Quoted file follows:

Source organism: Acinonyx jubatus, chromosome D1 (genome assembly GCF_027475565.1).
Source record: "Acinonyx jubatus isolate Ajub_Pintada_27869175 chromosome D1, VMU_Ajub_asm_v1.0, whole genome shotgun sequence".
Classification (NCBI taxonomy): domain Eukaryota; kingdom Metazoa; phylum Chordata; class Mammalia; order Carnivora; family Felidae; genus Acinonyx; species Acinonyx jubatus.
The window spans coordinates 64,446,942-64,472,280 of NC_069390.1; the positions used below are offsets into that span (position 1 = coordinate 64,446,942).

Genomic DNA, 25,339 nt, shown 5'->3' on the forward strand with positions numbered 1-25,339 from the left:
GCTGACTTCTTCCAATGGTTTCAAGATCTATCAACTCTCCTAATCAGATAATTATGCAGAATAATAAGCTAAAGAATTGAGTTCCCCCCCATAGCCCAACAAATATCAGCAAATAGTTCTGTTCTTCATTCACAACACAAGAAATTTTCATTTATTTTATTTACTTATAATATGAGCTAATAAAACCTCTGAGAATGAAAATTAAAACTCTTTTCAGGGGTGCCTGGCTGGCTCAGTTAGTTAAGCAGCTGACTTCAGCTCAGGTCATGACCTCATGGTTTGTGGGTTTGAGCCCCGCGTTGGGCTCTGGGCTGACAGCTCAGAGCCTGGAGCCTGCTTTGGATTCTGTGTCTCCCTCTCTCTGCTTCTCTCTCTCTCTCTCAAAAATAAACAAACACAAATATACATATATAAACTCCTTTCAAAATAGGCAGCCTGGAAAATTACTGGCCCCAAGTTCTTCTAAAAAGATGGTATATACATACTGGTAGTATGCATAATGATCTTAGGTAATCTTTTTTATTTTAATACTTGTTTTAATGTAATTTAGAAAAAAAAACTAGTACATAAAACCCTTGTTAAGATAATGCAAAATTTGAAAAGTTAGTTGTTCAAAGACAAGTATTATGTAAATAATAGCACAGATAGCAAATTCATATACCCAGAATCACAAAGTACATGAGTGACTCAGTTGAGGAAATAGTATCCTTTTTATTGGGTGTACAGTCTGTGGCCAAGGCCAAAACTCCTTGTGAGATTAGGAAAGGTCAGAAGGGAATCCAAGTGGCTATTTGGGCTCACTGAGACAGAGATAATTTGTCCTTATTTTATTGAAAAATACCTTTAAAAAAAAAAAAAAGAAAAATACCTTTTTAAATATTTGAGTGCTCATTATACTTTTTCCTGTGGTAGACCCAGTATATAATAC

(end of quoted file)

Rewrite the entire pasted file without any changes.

Source organism: Acinonyx jubatus, chromosome D1 (genome assembly GCF_027475565.1).
Source record: "Acinonyx jubatus isolate Ajub_Pintada_27869175 chromosome D1, VMU_Ajub_asm_v1.0, whole genome shotgun sequence".
Classification (NCBI taxonomy): domain Eukaryota; kingdom Metazoa; phylum Chordata; class Mammalia; order Carnivora; family Felidae; genus Acinonyx; species Acinonyx jubatus.
The window spans coordinates 64,446,942-64,472,280 of NC_069390.1; the positions used below are offsets into that span (position 1 = coordinate 64,446,942).

Genomic DNA, 25,339 nt, shown 5'->3' on the forward strand with positions numbered 1-25,339 from the left:
GCTGACTTCTTCCAATGGTTTCAAGATCTATCAACTCTCCTAATCAGATAATTATGCAGAATAATAAGCTAAAGAATTGAGTTCCCCCCCATAGCCCAACAAATATCAGCAAATAGTTCTGTTCTTCATTCACAACACAAGAAATTTTCATTTATTTTATTTACTTATAATATGAGCTAATAAAACCTCTGAGAATGAAAATTAAAACTCTTTTCAGGGGTGCCTGGCTGGCTCAGTTAGTTAAGCAGCTGACTTCAGCTCAGGTCATGACCTCATGGTTTGTGGGTTTGAGCCCCGCGTTGGGCTCTGGGCTGACAGCTCAGAGCCTGGAGCCTGCTTTGGATTCTGTGTCTCCCTCTCTCTGCTTCTCTCTCTCTCTCTCAAAAATAAACAAACACAAATATACATATATAAACTCCTTTCAAAATAGGCAGCCTGGAAAATTACTGGCCCCAAGTTCTTCTAAAAAGATGGTATATACATACTGGTAGTATGCATAATGATCTTAGGTAATCTTTTTTATTTTAATACTTGTTTTAATGTAATTTAGAAAAAAAAACTAGTACATAAAACCCTTGTTAAGATAATGCAAAATTTGAAAAGTTAGTTGTTCAAAGACAAGTATTATGTAAATAATAGCACAGATAGCAAATTCATATACCCAGAATCACAAAGTACATGAGTGACTCAGTTGAGGAAATAGTATCCTTTTTATTGGGTGTACAGTCTGTGGCCAAGGCCAAAACTCCTTGTGAGATTAGGAAAGGTCAGAAGGGAATCCAAGTGGCTATTTGGGCTCACTGAGACAGAGATAATTTGTCCTTATTTTATTGAAAAATACCTTTAAAAAAAAAAAAAAGAAAAATACCTTTTTAAATATTTGAGTGCTCATTATACTTTTTCCTGTGGTAGACCCAGTATATAATAC